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Oxidative Medicine and Cellular Longevity
Volume 2015, Article ID 618631, 9 pages
Research Article

Transplanted Neural Stem Cells: Playing a Neuroprotective Role by Ceruloplasmin in the Substantia Nigra of PD Model Rats?

1Department of Neurology, Shanghai First People’s Hospital, School of Medicine, Shanghai Jiao Tong University, Shanghai 200080, China
2School of Pharmacy, Shanghai Jiao Tong University, Shanghai 200240, China

Received 29 March 2015; Revised 15 May 2015; Accepted 17 May 2015

Academic Editor: Ryuichi Morishita

Copyright © 2015 Jia-Jia Xiao et al. This is an open access article distributed under the Creative Commons Attribution License, which permits unrestricted use, distribution, and reproduction in any medium, provided the original work is properly cited.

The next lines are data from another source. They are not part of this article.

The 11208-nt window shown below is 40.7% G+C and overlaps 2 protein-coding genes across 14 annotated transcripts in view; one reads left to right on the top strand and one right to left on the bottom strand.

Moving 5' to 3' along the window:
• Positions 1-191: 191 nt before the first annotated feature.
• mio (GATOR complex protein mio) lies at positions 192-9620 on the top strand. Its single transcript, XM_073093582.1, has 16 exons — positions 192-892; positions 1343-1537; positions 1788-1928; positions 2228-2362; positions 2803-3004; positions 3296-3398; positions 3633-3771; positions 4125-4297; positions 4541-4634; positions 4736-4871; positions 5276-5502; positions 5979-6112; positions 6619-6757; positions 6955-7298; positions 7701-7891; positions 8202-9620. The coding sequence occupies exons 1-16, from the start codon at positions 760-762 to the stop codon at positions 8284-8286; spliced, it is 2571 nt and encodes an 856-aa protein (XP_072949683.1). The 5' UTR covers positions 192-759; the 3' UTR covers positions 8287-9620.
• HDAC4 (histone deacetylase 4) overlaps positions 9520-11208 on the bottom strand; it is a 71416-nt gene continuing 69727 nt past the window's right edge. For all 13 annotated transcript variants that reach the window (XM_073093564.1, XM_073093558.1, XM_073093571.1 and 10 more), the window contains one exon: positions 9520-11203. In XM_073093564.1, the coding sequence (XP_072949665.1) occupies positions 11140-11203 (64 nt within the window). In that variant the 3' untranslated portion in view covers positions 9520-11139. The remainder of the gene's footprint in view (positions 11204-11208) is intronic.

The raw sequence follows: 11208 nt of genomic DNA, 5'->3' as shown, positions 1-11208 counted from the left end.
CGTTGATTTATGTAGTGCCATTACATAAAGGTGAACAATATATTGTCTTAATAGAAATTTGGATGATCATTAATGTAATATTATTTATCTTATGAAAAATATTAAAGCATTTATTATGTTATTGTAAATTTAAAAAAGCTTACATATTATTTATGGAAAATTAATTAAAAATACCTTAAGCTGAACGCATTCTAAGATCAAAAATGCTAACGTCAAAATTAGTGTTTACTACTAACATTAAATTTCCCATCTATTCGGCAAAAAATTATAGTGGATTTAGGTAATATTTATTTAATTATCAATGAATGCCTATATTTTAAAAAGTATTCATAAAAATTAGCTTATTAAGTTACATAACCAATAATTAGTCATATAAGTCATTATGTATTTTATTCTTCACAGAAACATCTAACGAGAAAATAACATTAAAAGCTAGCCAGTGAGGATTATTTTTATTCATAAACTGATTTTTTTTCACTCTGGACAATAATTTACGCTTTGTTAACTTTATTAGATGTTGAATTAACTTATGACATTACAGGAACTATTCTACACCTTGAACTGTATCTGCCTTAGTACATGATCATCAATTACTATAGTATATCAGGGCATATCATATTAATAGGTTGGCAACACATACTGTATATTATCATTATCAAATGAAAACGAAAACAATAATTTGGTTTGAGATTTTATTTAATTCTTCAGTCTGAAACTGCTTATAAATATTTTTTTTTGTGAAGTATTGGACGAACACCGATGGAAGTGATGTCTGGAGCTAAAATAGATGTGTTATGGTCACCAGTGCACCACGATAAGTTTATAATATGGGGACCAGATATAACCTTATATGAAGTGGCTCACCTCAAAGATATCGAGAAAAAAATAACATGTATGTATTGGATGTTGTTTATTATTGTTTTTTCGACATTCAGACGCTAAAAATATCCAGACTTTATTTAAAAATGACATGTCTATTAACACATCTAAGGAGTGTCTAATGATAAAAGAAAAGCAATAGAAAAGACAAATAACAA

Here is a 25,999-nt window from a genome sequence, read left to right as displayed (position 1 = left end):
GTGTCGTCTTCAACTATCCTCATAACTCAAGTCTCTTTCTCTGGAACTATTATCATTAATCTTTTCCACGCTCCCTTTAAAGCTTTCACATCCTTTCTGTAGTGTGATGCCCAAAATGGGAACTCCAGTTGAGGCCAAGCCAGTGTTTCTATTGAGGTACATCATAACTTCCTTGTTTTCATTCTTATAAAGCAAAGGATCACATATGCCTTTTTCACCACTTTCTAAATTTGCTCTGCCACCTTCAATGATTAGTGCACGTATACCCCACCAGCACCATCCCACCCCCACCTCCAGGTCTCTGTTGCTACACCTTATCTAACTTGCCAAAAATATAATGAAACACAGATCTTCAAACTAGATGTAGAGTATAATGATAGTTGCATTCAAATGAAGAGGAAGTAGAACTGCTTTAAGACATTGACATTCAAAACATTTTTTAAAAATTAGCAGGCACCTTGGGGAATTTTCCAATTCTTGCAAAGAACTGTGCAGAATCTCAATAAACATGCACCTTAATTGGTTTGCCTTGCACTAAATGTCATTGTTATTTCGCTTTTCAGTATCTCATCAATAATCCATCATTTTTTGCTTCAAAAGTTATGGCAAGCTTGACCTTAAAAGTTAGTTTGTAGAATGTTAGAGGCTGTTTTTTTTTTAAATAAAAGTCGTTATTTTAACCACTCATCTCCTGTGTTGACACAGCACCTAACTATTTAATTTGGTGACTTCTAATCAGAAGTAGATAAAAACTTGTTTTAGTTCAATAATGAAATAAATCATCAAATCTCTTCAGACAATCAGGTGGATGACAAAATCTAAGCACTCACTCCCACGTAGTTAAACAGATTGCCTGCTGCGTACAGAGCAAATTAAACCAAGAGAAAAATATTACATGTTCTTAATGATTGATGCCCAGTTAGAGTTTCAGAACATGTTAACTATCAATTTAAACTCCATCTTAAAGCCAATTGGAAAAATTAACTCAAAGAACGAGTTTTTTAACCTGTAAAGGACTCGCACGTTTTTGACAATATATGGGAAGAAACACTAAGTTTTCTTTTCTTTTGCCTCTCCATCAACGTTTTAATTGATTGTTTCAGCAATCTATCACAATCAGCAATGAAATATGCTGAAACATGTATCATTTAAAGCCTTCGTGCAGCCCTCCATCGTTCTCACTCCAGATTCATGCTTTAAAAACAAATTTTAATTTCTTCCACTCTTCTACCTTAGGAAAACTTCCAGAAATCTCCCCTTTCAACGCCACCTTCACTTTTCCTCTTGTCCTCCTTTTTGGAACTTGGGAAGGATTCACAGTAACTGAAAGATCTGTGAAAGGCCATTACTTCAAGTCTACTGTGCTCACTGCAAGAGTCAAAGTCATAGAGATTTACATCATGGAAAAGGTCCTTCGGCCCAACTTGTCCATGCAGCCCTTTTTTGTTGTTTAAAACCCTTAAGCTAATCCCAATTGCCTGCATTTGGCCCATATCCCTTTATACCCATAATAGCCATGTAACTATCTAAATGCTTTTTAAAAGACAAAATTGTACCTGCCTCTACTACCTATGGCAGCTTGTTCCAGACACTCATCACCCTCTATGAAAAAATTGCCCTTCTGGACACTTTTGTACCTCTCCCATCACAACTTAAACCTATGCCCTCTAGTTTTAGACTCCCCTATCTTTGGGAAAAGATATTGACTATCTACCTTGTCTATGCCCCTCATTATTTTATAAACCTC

Although mounting evidence suggests that ceruloplasmin (CP) deficiency and iron deposition are pivotal factors responsible for exacerbating demise of dopaminergic neurons in the substantia nigra (SN) of the Parkinsonism and neural stem cells (NSCs) are believed to be excellent candidates for compensating the lost dopaminergic neurons, there are few researches to explore the change of CP expression and of iron deposition in the pathological microenvironment of SN after NSCs transplantation and the ability of grafted NSCs to differentiate directionally into dopaminergic neurons under the changed homeostasis. With substantia nigral stereotaxic technique and NSCs transplantation, we found that tyrosine hydroxylase and CP expression decreased and iron deposition increased in the lesioned SN after 6-OHDA administration compared with control, while tyrosine hydroxylase and CP expression increased and iron deposition decreased after NSCs transplantation compared to 6-OHDA administration alone. Only a small number of embedding NSCs are able to differentiate into dopaminergic neurons. These results suggest that grafted NSCs have an influence on improving the content of CP expression, which may play a neuroprotective role by decreasing iron deposition and ameliorating damage of dopaminergic neurons and possibly underline the iron-related common mechanism of Parkinson’s disease and Wilson’s disease.